Although sometimes this story is known as “The Rich Young Man,” there is no reference to the man’s age in Mark’s Gospel. It is only in the parallel story in Matthew that we are told that He is a young man, and that is a detail that is only given towards the end of his conversation with Christ. (Mt 19:20) Luke gives us the detail that the rich man is a “ruler” (Lk 18:18). However, it is clear from all three Gospels that he is wealthy because he has “many possessions”. This rich man uses the specific verb “inherit” regarding eternal life. This is similar to apocryphal writings like 1 Enoch 40:9, “who is in charge of the repentance to hope of those who inherit everlasting life.” There is also Sibylline Oracles lines 46-47 that state, “But those that honor the true eternal God inherit life.” With this background, the “question of the man who runs up to Jesus presupposes expectations of this kind.” The phrase “eternal life” was one that was common as an understanding of what would occur in the Messianic Era. This would imply that the man sees Jesus as the Messiah.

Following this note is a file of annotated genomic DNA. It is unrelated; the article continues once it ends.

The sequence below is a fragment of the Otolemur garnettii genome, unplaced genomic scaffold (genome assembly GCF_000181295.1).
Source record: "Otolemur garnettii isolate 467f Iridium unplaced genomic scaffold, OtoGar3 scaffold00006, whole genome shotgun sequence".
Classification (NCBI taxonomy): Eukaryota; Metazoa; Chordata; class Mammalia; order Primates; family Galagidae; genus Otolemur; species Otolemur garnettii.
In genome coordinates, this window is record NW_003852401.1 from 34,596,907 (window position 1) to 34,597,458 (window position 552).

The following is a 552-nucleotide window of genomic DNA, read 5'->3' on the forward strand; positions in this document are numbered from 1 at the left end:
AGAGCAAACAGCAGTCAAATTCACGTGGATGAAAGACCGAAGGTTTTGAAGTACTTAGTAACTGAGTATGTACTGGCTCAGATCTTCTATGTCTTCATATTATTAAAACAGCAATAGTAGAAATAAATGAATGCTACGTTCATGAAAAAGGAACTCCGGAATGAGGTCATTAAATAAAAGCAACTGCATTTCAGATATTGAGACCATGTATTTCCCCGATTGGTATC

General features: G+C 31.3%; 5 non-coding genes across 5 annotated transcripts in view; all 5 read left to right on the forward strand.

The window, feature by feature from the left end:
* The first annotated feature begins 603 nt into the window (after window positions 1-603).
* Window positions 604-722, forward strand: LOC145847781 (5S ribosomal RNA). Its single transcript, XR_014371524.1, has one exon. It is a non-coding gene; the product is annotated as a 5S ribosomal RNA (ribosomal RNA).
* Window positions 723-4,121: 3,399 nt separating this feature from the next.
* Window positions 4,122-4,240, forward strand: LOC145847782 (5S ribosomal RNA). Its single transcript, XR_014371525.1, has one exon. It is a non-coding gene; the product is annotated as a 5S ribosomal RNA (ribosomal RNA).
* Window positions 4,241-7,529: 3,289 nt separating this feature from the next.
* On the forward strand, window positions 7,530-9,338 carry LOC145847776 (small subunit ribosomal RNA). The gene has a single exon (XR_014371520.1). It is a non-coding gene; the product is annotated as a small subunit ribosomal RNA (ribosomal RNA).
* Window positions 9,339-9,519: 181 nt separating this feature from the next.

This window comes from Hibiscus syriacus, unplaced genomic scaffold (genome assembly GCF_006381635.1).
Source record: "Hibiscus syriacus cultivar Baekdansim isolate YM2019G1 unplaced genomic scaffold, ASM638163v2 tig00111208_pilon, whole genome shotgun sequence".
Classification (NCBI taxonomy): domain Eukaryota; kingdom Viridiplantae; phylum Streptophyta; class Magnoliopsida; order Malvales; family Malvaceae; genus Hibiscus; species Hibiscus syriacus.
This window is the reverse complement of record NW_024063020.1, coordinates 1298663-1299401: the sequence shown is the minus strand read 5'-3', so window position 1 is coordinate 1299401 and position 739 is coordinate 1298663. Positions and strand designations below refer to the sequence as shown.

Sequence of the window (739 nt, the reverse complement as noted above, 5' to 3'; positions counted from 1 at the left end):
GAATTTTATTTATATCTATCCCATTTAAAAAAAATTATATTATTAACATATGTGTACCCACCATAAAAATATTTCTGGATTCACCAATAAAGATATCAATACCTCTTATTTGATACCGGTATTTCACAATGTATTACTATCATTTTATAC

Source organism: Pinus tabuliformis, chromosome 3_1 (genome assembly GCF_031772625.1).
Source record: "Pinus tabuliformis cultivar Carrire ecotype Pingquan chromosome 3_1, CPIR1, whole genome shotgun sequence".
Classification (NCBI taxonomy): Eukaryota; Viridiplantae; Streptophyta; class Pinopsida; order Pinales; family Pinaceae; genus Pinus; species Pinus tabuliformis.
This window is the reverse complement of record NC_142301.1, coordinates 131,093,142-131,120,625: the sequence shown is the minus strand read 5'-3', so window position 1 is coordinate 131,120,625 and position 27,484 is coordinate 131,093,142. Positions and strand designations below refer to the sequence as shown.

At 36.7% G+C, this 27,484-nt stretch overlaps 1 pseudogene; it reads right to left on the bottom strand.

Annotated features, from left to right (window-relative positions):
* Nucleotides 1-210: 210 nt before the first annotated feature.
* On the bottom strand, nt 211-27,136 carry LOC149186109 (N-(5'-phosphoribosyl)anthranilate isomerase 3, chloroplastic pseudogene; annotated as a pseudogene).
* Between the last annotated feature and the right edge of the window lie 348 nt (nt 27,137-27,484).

Jesus’ response is, “‘Why do you call me good? No one is good but God alone.’” (Mk 10:18). Jesus is reminding the man that God is the source of all goodness and that any goodness that we have in this world is from God alone. This is not a repudiation of His own divinity, as if by saying this, that it is wrong to call Him good because Christ is not God. The Church Father Origen references this passage and states that Jesus “is not of a different goodness… because He proceeds from no other source but from that primal goodness…”